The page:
Theology is one of the oldest faculties in this ancient University. One of the first courses of lectures given at Oxford was in Theology, over 800 years ago. Alexander Neckam, from St Albans, is recorded as giving biblical and moral lectures as early as 1193, on the Psalms of David and the Wisdom of Solomon. One of the first major University buildings (still intact and recently described as ‘the loveliest room in England') was the Divinity School, which was begun in 1423 to cater for Theology lectures. So we have a long history behind us, of which Oxford's beautiful setting and many historic buildings remind us.
Nevertheless, we are very much aware that present and future success cannot rest on past achievements. Recent developments include our work in the Study of Religion and in the major religious traditions of the world, and also our exploration of the interface between science and religion.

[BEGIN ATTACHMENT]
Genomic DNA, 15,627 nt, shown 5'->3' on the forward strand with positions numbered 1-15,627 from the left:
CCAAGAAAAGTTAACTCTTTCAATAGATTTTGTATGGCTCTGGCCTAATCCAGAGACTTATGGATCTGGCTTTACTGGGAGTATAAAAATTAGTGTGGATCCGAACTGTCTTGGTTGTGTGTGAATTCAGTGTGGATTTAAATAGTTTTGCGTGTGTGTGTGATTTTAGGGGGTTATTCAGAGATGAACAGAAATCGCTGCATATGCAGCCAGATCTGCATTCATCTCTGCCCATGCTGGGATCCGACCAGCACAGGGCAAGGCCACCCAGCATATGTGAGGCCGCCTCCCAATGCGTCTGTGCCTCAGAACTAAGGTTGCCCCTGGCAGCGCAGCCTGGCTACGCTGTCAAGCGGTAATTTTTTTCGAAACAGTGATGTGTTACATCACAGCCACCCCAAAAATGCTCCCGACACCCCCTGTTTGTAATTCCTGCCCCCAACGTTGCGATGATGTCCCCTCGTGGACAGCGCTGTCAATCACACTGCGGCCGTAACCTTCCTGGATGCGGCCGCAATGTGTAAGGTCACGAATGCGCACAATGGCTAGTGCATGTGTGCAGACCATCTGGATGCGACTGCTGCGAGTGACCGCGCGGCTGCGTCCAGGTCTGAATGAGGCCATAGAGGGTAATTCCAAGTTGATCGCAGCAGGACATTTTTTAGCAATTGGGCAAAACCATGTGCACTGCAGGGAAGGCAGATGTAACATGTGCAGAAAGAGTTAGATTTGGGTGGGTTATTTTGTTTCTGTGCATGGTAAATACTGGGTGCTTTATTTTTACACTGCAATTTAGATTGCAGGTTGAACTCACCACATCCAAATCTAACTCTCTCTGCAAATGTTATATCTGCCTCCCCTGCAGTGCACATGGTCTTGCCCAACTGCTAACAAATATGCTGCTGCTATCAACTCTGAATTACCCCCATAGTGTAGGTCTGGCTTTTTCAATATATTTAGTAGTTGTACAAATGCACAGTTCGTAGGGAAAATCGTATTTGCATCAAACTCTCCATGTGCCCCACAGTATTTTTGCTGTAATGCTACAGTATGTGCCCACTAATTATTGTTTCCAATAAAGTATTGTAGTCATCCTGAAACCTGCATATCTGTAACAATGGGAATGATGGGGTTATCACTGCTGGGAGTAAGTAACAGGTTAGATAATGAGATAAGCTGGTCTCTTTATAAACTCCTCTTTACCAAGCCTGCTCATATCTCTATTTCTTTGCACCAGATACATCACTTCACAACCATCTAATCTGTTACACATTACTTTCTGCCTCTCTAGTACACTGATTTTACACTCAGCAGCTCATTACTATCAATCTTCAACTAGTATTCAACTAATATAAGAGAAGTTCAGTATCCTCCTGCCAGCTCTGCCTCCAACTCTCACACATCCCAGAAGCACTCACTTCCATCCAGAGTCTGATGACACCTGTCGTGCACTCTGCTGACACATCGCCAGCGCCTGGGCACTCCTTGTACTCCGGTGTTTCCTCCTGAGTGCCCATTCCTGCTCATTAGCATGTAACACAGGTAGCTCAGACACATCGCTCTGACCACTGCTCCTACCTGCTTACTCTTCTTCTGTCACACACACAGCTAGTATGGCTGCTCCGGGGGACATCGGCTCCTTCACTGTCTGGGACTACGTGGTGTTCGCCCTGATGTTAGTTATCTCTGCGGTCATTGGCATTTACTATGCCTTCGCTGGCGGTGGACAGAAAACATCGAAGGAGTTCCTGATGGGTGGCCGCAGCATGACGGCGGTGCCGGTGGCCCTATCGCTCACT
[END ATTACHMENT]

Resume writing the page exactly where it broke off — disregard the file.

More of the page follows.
At the heart of the Faculty of Theology and Religion are those who hold full-time permanent positions and who have a particular responsibility for teaching, research and the delivery of the syllabus, as well as academic leadership. These University postholders number 23 in all; they are Professors and University Lecturers. Each is attached to a College: some have greater responsibilities to undergraduates, and others to graduates. But the Faculty is further enriched by its 100 or so other members; they include research fellows and College chaplains, lecturers and tutors, and they are involved in teaching, largely through tutorials.